When you're done you can print out your records to file and take with you go to the doctor. But you can also take the chip out of the computer and put it on your person so that if you wind up at a hospital or doctor's office, you have all the information you need.
That medical facility, of course, will have to have a PC to read the information and the PC will need an accessible USB port. Some facilities have terminals rather than PCs and some PCs may be mounted in such a way as to make the ports inaccessible. Because of federal privacy laws, some medical facilities may be reluctant to let anyone — including staff — plug an external storage unit into their machines
Another strategy is to use the Internet to store your data. RedMedic, Inc., a San Jose-based company, offers a similar database, but instead of providing you the information on a USB device, all the data is entered and retrieved via the Internet.
The service, which costs $34.95 a year, has you enter similar information on a secure Web site. Users are given a card for their wallets that contains the information necessary to retrieve the data, minus your password. Doctors who are enrolled in their program and hospitals known to the company can access your information after answering some security questions that establish them as legitimate health care providers.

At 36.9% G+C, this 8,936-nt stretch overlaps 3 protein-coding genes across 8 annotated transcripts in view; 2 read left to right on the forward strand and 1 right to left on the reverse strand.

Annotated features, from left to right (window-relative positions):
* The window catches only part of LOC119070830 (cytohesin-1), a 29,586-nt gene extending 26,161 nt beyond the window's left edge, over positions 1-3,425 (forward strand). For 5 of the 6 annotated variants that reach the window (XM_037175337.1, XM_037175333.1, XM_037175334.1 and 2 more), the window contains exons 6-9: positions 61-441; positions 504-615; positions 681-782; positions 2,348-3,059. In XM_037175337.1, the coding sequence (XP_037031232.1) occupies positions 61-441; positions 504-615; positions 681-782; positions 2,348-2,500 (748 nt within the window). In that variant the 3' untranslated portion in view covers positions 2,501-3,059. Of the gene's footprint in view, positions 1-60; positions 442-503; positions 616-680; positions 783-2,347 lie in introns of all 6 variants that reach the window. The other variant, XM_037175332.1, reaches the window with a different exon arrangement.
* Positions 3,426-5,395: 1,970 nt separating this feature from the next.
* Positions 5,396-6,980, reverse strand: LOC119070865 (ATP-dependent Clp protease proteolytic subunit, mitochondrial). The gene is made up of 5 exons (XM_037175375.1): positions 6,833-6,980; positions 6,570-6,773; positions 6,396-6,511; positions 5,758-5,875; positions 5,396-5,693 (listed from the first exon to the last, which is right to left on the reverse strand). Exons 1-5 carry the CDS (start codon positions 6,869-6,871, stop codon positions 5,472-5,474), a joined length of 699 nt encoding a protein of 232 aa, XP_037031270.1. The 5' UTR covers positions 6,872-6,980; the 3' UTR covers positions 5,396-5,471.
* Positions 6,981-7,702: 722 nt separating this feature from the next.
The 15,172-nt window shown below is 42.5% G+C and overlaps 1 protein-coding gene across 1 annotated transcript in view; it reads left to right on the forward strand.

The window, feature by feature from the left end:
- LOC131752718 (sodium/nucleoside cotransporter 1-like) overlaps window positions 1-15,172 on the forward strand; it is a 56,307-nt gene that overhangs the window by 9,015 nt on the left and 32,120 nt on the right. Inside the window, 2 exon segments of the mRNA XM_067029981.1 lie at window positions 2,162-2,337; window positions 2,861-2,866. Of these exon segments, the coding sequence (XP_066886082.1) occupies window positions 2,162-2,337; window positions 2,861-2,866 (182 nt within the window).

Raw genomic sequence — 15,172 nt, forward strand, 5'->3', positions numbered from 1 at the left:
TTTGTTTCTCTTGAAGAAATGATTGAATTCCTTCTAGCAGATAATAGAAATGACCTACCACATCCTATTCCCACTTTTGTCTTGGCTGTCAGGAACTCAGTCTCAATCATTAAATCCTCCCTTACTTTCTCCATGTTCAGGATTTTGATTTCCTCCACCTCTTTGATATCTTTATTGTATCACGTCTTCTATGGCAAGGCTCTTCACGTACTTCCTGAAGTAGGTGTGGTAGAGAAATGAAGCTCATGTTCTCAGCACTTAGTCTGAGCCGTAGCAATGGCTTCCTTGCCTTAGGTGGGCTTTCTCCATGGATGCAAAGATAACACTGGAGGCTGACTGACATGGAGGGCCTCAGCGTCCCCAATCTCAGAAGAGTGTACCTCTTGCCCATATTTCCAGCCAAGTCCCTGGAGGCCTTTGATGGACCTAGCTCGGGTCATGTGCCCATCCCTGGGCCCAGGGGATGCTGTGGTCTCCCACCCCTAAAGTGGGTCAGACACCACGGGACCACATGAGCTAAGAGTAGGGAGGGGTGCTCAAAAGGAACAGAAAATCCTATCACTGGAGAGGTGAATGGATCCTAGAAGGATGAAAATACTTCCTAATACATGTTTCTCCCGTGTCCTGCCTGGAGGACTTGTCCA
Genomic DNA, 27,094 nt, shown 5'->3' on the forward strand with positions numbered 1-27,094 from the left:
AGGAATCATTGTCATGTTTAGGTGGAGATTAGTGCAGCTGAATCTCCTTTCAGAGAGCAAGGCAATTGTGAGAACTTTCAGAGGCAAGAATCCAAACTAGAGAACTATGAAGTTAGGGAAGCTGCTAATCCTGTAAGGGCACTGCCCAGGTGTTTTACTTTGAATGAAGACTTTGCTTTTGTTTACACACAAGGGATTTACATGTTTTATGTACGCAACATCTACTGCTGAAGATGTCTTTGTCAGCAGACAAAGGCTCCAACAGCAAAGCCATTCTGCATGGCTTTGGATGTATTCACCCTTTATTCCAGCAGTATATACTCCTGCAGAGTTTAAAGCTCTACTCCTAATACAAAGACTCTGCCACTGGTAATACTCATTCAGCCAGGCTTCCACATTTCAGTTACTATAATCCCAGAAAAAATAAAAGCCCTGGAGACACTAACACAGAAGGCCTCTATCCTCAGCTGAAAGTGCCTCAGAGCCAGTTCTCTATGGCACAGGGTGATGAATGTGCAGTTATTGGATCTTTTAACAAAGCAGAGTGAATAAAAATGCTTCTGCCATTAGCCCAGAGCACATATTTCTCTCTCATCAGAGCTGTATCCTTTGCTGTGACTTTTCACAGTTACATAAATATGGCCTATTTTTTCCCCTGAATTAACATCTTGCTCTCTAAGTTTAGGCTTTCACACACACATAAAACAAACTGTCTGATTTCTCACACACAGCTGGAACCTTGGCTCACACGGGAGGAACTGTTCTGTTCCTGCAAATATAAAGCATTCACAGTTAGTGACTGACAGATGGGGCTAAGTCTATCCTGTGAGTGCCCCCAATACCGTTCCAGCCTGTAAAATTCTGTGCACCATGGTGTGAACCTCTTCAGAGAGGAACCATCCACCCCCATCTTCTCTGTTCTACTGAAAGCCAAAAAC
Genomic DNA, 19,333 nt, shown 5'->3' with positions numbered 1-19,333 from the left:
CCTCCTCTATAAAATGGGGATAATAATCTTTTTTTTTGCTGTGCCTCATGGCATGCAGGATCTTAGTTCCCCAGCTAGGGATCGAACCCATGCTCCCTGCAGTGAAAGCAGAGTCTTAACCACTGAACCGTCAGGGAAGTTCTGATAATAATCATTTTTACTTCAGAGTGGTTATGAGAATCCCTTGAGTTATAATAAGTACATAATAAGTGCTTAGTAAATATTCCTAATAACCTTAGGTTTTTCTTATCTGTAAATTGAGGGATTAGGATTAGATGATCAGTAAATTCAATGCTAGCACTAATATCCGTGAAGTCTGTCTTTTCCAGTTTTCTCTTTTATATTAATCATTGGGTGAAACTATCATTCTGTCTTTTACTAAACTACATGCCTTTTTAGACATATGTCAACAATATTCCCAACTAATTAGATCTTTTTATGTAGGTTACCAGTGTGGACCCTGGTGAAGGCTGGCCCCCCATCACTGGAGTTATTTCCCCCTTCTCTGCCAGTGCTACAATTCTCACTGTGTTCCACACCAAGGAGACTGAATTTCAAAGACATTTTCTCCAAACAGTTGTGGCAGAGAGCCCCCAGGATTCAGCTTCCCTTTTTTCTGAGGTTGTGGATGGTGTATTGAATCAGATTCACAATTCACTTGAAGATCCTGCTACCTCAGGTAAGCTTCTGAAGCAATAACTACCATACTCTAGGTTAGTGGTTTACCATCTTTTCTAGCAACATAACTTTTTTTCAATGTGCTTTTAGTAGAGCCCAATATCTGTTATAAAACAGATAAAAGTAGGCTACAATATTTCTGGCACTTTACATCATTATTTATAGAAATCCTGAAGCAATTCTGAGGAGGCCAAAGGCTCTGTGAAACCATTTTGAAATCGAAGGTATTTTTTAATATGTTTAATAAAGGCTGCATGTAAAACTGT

The advantage to this system is that you don't have to carry around or insert any devices. Your information is stored on a secure Web site and accessible from anywhere in the world by any authorized medical facility. The obvious disadvantage is that the facility needs Internet access to obtain the information from the Web site. The company also maintains a call center which can respond to doctors' phone calls and fax information if needed. Data is stored using a medical industry standard format (HL7) that is also used by hospitals, insurance companies and pharmacies, according to a RedMedic spokesman. Another problem is that a lot of people are reluctant to put health information on the Internet. Despite the security measures, there is always the possibility (or the fear) that it can be hacked.
Both of these technology solutions are good starts towards solving a real problem — getting your health data where it needs to be when it's needed. They also free your data from the clutches of your provider. After all, it's your data, not your doctor's, and you have the right to see it, move it around or share it (or not) as you see fit.
But there are some limits here. First of all, both technologies have their problems. I worry whether most hospitals or health care providers would bother inserting a USB device into a computer or looking on the Internet for data. They would probably just hand you a paper sheet and order you to fill it out. If it were an emergency situation, I wonder how many facilities would have it together to insert the plug or even access the Net. Some would, but I worry that many wouldn't.
Frankly, these early attempts are simply stop-gap measures that may benefit some patients but won't be taken seriously until there is a national system in place. The early outline for that system is now in place, but we have a long way to go.
A syndicated technology columnist for nearly two decades, Larry Magid serves as on air Technology Analyst for CBS Radio News. His technology reports can be heard several times a week on the CBS Radio Network. Magid is the author of several books including "The Little PC Book."
By Larry Magid